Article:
The Latest from David Suzuki
Canadian environmentalist and scientist David Suzuki brings us the latest hot issues on global warming.
The well being of our natural environment continues to increase in importance as the negative impacts of our unsustainable behavior become more and more apparent. In recognition of the damage humanity is instilling upon the earth, environmental super hero David Suzuki continues his commitment to educate Canadians and the world about our ecological footprint, long after most folks his age would have happily settled into retirement.
Over the years, Suzuki has been a proponent for aboriginal rights, saving forests, the Kyoto accord and more, but in recent times, one of Suzuki’s most important and oft spoken platforms is global warming. Global warming continues to be one of society’s great debates, and while Suzuki recognizes this, he also points out that there is never anything to lose by being kinder to the environment. A resounding metaphor from Suzuki, regarding global warming, is this: If there was even a small chance a sandwich was poisonous, would you eat it? Likely not. The same goes from global warming.
Suzuki’s recent communications about global warming have focused on whether or not natural gas will help Canada achieve a low carbon economy, aiding to keep our temperatures down. The David Suzuki foundation, in collaboration with The Pembina Institute, conducted a study to determine whether natural gas is in fact a key route in helping to avoid the use of coal and petroleum. The answer is no. Suzuki states that “Natural gas is also a powerful greenhouse gas in its own right, and creates warming effects 20 times more powerful than CO2” (Suzuki, 2011). Natural gas still produces emissions, so is obviously not the solution to emission reduction. However, Suzuki suggests that natural gas, if it must be used, be used as a transition until we find newer, cleaner sources of power.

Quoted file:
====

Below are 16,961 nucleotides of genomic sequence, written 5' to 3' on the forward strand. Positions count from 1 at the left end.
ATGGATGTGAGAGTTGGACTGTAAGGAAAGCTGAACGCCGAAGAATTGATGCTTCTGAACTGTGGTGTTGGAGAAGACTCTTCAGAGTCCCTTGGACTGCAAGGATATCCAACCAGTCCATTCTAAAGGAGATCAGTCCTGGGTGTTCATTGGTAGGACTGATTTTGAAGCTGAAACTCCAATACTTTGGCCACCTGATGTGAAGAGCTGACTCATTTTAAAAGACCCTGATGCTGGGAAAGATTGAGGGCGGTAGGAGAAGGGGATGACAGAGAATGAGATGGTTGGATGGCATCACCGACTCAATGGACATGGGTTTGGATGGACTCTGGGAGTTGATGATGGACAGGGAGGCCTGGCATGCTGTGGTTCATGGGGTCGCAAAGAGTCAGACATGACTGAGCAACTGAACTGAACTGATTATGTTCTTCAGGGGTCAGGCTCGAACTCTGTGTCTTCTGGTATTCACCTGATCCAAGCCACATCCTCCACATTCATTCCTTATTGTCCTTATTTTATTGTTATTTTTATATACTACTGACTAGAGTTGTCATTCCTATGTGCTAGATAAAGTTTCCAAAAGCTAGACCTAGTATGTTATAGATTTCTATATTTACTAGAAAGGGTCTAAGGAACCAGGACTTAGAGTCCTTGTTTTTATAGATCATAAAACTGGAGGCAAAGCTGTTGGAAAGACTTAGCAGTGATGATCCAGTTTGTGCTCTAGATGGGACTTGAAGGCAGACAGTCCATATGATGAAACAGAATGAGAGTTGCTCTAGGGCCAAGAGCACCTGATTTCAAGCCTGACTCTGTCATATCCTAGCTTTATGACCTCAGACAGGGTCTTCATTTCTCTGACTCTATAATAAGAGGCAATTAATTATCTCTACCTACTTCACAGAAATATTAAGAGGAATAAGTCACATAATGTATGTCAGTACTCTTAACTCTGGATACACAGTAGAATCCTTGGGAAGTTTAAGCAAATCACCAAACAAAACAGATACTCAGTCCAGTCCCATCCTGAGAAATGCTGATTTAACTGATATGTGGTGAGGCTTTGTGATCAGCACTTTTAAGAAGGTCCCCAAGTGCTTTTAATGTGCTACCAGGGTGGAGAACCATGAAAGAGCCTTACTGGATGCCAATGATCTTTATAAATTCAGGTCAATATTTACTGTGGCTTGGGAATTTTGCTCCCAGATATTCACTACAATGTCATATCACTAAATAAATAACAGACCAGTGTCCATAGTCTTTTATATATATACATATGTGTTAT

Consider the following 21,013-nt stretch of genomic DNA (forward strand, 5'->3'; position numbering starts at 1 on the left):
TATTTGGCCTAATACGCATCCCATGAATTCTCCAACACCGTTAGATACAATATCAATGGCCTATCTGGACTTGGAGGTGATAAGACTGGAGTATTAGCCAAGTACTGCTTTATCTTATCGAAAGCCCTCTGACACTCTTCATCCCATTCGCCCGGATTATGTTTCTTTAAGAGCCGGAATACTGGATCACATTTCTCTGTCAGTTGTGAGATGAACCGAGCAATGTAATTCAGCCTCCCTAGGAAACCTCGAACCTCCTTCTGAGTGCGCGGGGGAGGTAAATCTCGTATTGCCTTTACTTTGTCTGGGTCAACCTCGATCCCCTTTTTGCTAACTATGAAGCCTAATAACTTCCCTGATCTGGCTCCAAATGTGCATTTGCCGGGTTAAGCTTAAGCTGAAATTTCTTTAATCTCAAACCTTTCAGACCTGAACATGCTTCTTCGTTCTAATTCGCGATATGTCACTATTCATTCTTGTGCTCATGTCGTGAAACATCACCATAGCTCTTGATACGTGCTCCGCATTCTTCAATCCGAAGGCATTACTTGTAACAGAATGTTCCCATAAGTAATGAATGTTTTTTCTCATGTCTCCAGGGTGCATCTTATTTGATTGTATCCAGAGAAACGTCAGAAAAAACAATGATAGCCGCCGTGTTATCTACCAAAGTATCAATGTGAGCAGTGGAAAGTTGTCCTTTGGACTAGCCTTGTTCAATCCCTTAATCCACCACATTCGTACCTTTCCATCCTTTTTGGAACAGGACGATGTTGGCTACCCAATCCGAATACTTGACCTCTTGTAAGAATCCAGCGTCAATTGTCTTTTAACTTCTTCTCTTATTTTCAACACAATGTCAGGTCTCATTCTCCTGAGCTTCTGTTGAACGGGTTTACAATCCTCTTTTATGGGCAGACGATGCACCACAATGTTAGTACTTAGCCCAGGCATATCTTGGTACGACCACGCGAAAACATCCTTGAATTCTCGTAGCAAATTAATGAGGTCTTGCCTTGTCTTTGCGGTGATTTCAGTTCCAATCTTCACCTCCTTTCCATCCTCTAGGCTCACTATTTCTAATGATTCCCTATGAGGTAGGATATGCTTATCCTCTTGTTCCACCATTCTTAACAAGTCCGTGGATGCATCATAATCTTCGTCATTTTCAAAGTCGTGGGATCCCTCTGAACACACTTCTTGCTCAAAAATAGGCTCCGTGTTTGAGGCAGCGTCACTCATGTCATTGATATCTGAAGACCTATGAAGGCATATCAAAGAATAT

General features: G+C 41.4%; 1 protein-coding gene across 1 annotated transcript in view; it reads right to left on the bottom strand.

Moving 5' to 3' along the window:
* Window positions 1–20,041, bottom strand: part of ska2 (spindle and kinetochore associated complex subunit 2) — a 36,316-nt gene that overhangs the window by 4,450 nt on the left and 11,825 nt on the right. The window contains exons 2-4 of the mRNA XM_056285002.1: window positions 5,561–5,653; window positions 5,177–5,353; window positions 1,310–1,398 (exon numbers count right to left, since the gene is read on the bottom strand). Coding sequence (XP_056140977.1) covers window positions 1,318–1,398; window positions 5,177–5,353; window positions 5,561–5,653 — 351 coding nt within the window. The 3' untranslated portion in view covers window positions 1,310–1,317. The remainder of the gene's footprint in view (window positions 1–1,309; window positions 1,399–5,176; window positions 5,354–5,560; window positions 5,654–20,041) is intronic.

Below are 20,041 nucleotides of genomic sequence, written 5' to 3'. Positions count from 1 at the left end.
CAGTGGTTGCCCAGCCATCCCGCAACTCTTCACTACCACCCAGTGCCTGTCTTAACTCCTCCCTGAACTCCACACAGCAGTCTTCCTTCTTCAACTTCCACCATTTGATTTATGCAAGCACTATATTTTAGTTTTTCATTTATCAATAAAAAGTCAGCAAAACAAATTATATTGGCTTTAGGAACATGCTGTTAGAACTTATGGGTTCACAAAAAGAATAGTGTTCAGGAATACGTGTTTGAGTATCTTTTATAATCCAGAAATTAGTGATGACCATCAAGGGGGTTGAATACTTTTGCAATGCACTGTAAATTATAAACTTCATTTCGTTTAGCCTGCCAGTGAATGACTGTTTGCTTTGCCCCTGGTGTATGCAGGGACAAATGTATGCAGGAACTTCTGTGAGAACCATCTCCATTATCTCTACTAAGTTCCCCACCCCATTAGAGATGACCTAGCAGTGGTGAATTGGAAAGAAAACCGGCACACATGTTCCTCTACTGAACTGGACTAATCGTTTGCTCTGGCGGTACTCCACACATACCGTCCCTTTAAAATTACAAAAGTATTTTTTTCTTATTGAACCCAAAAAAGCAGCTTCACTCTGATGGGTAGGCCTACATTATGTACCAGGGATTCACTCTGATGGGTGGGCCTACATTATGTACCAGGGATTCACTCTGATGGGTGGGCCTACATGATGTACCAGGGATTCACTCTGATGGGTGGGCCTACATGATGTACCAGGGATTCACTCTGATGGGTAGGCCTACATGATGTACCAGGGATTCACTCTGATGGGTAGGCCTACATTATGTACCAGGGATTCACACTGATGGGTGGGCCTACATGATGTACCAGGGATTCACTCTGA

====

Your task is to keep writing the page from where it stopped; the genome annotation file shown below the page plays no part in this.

David Suzuki has also always been a strong proponent for the Canadian government to focus more on the environment and its people, and has pushed for more scientists to become involved in politics. On this note, a contributor to Suzuki’s blog, Leanne Clare, reported on the recent meeting of Canada’s energy and mine ministers, who had corporate sponsors (that’s right, apparently corporations are now sponsoring government meetings) for their meeting. Clare states, “How can our elected officials possibly claim to be unbiased and uninfluenced in their decision-making during this meeting?” (2011).
Suzuki has never shied away from controversial topics, and whether or not you agree with him, his ability to stimulate discussion on these important issues in itself plays a key role in the education of Canadians. So whether or not you agree with global warming, at least understand that there is never any harm in being environmentally friendly.
Check out Suzuki’s blog at http://www.davidsuzuki.org/blogs/.
A brief end note from Suzuki on summer time shenanigans: While you’re out enjoying the beauty of the great outdoors, keep in mind that standing dead trees are “excellent habitats”, being the home for many species, so think twice about chopping one down for your camp fire!